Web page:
Gavin Glass is one of our faves and an all round sound guy.
He came in to record for Paul recently. Have a listen to the podcast above.
Don't forget his album is out now.
The McLoone Sessions air Wednesdays 9 to Midnight.
@GavinGlassMusic playing a blinder of a set @whelanslive tonight! Well done to you sir! New Opus Pocus album available via mail order now! #gavinglass #localsonly #opuspocus #whelans pic.twitter.com/eBn5iCpxet
— Shane Alger (@AlgerShane) July 13, 2018
About his latest Album.
Opus Pocus. What the hell does that mean? Let’s break it down. Opus is Latin for work. Pocus speaks of conjuring, and magic. We’re talking about a work of magic, which is what the new long player from Gavin Glass surely is. A deliberate step away from his folk-rock roots into more experimental, and interesting, territory, while retaining his old school song writing nous.
We’re a long way from Gavin’s last eï¬€ort, 2015’s universally acclaimed Sunday Songs. The new record is twain in two: Side A is entitled ‘Opus Pocus, Side B is ‘Algorhythm & Blues’. Gavin used the term Opus Pocus in the studio (his oï¬ƒce for the last ten years as one of Ireland’s most in-demand record producers) to describe the relentless, oft-times impossible, artistic striving towards perfection, towards creating that magic work.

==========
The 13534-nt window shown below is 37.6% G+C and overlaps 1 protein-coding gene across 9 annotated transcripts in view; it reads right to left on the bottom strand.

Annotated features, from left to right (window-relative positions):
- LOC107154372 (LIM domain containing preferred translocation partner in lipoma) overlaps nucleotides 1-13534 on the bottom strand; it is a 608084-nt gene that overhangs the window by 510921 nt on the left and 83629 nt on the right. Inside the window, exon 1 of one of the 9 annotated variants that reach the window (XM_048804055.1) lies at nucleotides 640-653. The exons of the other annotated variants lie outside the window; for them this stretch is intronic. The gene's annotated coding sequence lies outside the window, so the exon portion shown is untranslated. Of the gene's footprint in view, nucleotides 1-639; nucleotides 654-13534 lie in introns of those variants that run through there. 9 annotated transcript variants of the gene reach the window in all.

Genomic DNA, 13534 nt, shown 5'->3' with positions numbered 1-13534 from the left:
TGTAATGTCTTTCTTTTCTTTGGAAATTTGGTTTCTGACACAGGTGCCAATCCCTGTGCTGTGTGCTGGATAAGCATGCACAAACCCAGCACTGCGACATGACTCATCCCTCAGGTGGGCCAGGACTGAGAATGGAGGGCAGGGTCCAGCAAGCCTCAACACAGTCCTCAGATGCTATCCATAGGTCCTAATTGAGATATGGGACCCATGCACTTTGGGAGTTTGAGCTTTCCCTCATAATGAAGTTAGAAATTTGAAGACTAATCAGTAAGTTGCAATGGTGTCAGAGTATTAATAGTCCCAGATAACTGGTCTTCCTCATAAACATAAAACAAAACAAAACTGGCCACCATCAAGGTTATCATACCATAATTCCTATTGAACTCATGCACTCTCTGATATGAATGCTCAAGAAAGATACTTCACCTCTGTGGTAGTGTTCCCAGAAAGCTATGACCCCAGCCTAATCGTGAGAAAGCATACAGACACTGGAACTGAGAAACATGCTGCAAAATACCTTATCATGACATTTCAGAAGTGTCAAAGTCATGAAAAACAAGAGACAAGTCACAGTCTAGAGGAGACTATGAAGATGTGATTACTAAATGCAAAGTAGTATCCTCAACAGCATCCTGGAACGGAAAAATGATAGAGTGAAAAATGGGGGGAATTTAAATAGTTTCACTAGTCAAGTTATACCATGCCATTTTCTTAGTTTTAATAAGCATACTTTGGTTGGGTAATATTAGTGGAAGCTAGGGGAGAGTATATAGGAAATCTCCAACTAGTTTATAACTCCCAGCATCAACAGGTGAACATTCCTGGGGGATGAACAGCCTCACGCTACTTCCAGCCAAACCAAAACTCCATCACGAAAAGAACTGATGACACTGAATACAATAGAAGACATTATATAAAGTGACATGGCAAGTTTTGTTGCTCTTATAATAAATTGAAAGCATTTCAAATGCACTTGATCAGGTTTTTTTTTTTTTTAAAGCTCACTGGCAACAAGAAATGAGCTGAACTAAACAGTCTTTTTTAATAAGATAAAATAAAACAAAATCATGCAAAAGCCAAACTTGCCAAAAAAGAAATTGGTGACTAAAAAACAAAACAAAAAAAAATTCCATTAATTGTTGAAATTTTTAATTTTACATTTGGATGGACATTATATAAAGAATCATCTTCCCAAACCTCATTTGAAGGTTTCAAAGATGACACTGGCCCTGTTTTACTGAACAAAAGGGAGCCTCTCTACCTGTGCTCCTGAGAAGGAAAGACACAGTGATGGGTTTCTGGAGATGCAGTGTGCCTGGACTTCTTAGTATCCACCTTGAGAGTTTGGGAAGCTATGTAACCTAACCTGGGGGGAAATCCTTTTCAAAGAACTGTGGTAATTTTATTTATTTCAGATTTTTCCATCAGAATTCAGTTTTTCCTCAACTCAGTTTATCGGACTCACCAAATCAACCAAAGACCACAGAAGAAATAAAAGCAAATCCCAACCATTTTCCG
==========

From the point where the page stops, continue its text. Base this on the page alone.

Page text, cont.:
“It’s something I’ve come to realise only recently, we put too much emphasis on crafting the perfect record, the perfect piece of art, second guessing ourselves and wallowing in self-doubt. In reality, the beauty is always in the cracks, the perfection is in the imperfection, music is this great healer and Opus Pocus is about learning to embrace that idea.”
The album is mixed in a way that bleeds each song into the next, using widescreen interludes designed to tempt the listener oï¬€ the beaten track and in to the long grass.
“I wanted these interludes, the music in between the music, to represent the idea of technology, and how, despite its power to connect, it can leave us feeling alone and alienated. Judged, ranked and graded by our own volition.”
The lyrical content, the equal of Glass’s compositional and production skills, ranges from the enforced maturity brought on by parenthood to the realities of city life for Dublin’s Generation Xers as middle age encroaches, and the devastation wrought by a parent disappearing in to Alzheimer’s. If you’re after some ‘moon in June’ action, seek it elsewhere, although there are a few love songs thrown in, just in case.
The two singles – ‘Break Your Daddy’s Heart’ and ‘Thirty Somethings’ – have already picked up a deservedly hefty amount of airplay from the national broadcaster, both topping the Irish radio airplay charts.